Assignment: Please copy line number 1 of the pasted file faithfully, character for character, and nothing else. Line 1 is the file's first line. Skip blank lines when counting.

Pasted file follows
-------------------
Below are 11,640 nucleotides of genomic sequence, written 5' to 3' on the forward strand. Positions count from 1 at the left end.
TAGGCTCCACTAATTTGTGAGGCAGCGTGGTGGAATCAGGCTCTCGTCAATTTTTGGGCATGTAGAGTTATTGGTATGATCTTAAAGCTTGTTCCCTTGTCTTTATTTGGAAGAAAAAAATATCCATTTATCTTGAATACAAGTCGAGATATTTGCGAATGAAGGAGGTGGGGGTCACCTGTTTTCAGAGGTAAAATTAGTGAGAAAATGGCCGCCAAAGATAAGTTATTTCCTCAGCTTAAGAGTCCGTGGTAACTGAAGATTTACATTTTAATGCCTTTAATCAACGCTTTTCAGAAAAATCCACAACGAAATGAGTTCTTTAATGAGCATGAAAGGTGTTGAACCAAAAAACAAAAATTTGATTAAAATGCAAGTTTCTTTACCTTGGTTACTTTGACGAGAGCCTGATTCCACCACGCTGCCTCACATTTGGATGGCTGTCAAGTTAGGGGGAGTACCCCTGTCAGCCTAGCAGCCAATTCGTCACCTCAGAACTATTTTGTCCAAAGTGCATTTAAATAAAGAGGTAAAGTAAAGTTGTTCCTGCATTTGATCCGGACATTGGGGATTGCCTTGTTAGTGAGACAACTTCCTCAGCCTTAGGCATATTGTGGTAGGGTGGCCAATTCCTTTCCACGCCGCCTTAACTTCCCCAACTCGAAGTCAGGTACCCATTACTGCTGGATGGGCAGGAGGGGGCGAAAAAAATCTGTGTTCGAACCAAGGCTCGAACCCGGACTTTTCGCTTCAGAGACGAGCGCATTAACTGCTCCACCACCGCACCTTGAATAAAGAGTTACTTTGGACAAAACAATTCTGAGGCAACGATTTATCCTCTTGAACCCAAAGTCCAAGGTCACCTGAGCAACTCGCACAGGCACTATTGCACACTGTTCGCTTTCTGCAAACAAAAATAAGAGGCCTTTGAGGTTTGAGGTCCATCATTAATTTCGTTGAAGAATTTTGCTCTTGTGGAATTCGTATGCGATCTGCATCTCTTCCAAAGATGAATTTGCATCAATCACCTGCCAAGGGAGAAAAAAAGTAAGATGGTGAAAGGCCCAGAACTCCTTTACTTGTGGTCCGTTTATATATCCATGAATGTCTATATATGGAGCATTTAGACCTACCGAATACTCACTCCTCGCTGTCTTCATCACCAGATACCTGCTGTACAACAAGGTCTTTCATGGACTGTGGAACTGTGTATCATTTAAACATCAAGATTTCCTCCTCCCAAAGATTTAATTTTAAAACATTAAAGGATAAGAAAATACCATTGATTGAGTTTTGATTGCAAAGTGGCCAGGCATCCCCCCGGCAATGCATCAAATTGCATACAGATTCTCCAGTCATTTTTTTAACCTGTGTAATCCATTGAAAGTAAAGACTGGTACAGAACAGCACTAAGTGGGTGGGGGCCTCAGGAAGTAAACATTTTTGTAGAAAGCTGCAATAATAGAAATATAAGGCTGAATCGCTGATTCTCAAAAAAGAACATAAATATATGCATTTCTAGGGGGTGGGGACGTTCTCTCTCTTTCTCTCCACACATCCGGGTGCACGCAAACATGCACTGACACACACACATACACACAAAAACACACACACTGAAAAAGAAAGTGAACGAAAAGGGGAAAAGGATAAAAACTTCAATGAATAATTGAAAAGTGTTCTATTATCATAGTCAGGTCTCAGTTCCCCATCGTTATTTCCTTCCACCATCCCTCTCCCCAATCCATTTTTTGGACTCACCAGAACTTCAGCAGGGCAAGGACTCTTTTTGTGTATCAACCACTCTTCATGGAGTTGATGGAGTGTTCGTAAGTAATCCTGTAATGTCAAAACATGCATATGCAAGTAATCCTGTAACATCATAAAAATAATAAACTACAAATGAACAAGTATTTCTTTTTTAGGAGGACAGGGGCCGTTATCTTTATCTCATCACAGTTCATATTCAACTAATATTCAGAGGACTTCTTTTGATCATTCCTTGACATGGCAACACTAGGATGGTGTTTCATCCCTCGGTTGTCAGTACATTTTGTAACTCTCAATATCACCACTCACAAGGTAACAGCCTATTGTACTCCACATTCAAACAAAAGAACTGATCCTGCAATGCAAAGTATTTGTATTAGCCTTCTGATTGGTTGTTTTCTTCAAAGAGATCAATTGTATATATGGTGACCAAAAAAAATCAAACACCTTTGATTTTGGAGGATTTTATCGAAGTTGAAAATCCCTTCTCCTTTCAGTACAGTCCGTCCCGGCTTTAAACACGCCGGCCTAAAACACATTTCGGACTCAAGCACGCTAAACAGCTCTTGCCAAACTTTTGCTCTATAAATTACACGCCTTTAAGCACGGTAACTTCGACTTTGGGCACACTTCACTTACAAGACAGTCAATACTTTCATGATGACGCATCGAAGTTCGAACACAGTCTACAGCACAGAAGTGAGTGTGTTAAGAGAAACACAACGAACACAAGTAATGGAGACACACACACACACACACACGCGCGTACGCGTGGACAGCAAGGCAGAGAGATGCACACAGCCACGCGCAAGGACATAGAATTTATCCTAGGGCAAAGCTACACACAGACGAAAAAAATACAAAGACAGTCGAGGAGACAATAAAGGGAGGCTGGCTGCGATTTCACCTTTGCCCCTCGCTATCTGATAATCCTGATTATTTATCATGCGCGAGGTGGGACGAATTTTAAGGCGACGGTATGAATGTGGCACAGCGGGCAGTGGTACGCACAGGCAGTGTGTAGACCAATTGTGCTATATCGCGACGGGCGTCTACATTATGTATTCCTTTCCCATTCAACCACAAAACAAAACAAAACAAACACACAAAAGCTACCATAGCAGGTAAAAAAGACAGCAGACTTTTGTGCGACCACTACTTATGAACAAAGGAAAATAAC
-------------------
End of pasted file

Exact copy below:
Below are 11,640 nucleotides of genomic sequence, written 5' to 3' on the forward strand. Positions count from 1 at the left end.